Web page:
Warner Bros. Discovery has confirmed that it will merge its HBO Max and Discovery+ services into a single streaming platform next year.
During a quarterly earnings call on Thursday, CEO David Zaslav said the combined services will launch next summer, with release planned for Latin America, Europe and other markets through 2024, as the company hopes to reach 130 million subscribers by 2025.
The new Subscription Video on Demand (SVOD) service includes the full libraries of both streaming platforms and has an ad-free, ad-lite and a free-with-ads version.
“With regard to streaming, our main priority now is to launch an integrated SVOD service,” Zaslav said during the call.
“Once our SVOD service is firmly established in the market, we see real potential and are exploring the possibility of a fast or free ad-supported streaming offering that gives consumers who don’t want to pay a subscription fee access to great library content, while also providing a gateway to our premium service.’
But while praising the new services, which are yet to be named, Zaslav remained silent about the company’s plan to find $3 billion in savings that will lead to layoffs.
Warner Bros. Discovery CEO David Zaslav, pictured, confirmed the merging of the HBO Max and Discovery+ services into one streaming platform next summer
HBO Max, which has 73.8 million subscribers, will see its library merge with Discovery+
Warner Bros. executives haven’t said what the new streaming service would be called, but the new platform will have an ad-free, ad-lite and a free-with-ads version
The merger of the two services, following the completion of Discovery’s $43 billion acquisition of AT&T’s WarnerMedia in a deal announced in May 2021, was long overdue.
The merger comes as a number of other cost-cutting measures appeared to be taking effect, including a shocking announcement of the scrapping of the $90 million DC Batgirl girl movie.
Other signs of ‘distress’ have also occurred with production shutdowns and removal of content in search of tax write-offs.
HBO Max is also said to have discreetly removed six original movies from the streamer.
“Everyone at Warner Bros. Discovery is nervous right now, and [they’re] are starting to look at alternative job options in case they get the axe,” an insider said the cover.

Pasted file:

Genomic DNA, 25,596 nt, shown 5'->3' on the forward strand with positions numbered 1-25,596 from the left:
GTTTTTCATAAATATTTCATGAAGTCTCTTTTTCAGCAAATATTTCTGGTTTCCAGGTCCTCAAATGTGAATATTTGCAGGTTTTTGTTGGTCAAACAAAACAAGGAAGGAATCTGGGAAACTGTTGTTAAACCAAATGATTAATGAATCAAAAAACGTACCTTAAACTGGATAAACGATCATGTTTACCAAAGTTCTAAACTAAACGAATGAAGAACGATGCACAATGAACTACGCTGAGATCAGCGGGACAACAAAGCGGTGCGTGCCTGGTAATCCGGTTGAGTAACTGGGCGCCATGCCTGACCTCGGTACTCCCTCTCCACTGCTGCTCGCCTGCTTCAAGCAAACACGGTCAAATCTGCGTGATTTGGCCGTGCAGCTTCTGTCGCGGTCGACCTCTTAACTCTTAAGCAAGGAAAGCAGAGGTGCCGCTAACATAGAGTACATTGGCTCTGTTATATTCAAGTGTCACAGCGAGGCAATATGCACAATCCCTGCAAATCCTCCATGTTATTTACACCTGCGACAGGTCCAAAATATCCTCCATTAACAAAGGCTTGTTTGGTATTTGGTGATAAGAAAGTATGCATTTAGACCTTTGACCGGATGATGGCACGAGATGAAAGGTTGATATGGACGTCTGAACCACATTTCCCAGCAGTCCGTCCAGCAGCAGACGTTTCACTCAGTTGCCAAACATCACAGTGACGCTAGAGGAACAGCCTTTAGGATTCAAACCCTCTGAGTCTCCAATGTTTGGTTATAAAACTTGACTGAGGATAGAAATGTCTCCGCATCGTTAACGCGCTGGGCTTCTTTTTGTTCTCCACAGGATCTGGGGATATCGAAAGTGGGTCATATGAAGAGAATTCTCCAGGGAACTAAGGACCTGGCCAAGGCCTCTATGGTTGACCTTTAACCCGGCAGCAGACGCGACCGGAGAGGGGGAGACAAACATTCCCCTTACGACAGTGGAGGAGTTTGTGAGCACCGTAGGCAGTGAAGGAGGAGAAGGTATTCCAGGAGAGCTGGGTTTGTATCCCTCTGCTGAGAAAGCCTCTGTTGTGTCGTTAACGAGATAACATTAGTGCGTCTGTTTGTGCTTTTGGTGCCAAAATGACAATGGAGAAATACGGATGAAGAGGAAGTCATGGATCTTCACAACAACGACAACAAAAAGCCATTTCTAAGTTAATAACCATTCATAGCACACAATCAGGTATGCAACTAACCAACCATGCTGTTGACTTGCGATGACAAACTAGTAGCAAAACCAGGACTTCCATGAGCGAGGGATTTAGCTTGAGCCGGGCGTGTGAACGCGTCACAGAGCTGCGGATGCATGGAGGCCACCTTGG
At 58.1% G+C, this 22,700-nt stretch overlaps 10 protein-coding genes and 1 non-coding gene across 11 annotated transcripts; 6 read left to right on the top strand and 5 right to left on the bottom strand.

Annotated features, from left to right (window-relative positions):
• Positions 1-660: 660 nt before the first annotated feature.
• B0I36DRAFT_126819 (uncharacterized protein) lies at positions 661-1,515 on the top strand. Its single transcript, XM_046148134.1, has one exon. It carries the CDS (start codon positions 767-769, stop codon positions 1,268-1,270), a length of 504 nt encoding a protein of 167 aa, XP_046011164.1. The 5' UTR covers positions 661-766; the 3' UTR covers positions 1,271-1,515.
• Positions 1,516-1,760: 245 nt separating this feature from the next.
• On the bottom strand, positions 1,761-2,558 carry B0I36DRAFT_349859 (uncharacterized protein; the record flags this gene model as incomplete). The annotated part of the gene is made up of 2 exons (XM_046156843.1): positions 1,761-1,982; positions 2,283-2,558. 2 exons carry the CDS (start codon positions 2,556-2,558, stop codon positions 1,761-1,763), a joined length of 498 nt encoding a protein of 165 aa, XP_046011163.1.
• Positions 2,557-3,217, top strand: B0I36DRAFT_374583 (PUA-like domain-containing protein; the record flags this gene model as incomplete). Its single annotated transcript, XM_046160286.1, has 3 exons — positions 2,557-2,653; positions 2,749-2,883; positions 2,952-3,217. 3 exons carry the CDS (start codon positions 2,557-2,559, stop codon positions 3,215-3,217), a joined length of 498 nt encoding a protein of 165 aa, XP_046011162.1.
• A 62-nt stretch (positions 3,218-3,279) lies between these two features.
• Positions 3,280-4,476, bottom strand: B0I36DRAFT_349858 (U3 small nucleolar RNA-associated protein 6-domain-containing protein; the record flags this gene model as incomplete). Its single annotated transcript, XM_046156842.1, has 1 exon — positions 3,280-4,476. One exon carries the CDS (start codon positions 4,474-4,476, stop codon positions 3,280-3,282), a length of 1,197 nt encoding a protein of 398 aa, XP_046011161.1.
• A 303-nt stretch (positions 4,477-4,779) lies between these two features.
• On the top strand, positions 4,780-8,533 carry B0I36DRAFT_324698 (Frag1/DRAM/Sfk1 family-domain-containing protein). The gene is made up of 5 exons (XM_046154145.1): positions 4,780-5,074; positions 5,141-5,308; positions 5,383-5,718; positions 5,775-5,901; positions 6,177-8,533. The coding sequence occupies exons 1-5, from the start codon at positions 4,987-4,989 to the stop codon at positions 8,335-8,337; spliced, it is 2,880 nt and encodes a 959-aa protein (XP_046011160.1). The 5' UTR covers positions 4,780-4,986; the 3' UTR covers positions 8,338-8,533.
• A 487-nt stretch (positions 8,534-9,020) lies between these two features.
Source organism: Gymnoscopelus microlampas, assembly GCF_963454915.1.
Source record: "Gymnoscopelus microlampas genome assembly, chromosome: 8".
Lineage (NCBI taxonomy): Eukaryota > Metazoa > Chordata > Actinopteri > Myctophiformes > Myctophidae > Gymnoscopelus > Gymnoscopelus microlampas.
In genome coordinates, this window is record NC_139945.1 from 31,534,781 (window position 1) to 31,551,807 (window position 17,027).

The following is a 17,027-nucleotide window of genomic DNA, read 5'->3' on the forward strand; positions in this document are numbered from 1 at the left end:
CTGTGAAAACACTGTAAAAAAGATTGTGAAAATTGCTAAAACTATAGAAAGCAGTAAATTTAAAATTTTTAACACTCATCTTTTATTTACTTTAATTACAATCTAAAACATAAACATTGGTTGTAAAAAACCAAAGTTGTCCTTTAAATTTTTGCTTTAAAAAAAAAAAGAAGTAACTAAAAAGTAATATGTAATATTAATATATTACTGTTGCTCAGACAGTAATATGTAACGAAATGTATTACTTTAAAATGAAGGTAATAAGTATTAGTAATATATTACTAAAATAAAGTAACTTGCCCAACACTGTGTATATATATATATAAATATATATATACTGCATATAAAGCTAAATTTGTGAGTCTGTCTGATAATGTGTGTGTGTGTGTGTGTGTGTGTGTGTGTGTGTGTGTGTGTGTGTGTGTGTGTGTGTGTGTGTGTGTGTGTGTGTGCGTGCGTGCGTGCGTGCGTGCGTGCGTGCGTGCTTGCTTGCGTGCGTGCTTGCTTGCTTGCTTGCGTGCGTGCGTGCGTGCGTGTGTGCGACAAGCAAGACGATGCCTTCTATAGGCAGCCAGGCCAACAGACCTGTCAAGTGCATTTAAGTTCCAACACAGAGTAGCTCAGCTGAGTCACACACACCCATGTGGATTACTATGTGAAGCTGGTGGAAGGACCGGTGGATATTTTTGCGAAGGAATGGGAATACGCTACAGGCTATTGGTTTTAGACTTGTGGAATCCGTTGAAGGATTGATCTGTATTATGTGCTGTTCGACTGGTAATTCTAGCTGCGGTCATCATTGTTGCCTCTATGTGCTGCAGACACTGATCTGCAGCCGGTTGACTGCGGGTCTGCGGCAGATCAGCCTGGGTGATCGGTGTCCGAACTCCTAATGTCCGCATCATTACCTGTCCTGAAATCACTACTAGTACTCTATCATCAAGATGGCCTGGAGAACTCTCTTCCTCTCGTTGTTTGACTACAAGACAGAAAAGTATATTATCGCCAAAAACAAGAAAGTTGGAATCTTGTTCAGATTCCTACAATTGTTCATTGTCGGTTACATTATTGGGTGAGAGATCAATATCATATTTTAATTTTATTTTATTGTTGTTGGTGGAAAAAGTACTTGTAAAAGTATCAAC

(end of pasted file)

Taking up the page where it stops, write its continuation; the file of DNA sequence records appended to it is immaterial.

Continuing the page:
“It sounds like they’re not doing HBO Max scripts anymore, with HBO taking over, so less scripted programs overall.”
“All I know is they’re turning HBO Max into HBO, and there will be layoffs,” she added.
The layoffs are said to be the main source of the layoffs to come, something Zaslav and other business leaders have been practicing before when they shut down the long-running CNN+ streaming service a day after launch.
The Batgirl movie is ‘canned’ by Warner Bros. after spending over $90 million on the film as studio executives want to distance themselves from projects made for streaming
Under previous CEO Jason Kilar and in part as a pandemic response, the studio rolled out day-and-date releases in 2021, opening movies simultaneously in theaters and on HBO Max.
Movies, such as “Batgirl,” would be produced exclusively for HBO Max.
Warner Bros. had committed to making movies that could go straight to HBO Max, as part of an effort to boost subscribers in the increasingly crowded streaming industry.
The decision, motivated in part by the need to bypass Covid hit theaters in 2021, was unpopular among creatives and appears to have been reversed after partnering with Discovery.
The share of Warner Bros. Discovery fell more than 31 percent from its original price in April
Over the same period, Netflix saw huge losses as its stock fell by 36 percent. In the past six months, the stock has fallen more than 42 percent
Paramount, which operates its own streaming service, has seen its stock drop 30 percent since April. The stock is currently down more than 15 percent since February
This year, Warner Bros. back to exclusive cinema windows for at least 45 days before movies shipped to HBO Max.
Zaslav said the company would shift its focus to attracting top storytellers for its TV and film projects and commit to theatrical releases, where more money can be made.
“That’s why most people got into this business—to be on the big screen when the lights went out,” Mr. Zaslav said. “That’s the magic, and the economic model is much stronger.”
The change comes as streaming services have seen lackluster performance in Wall Street, with Warner Bros. Discovery is down more than 31 percent from its original price of $25.50 in April.
During the same time, Netflix saw its stock plummet about 36 percent, while Paramount’s shares also saw a drop of about 30 percent.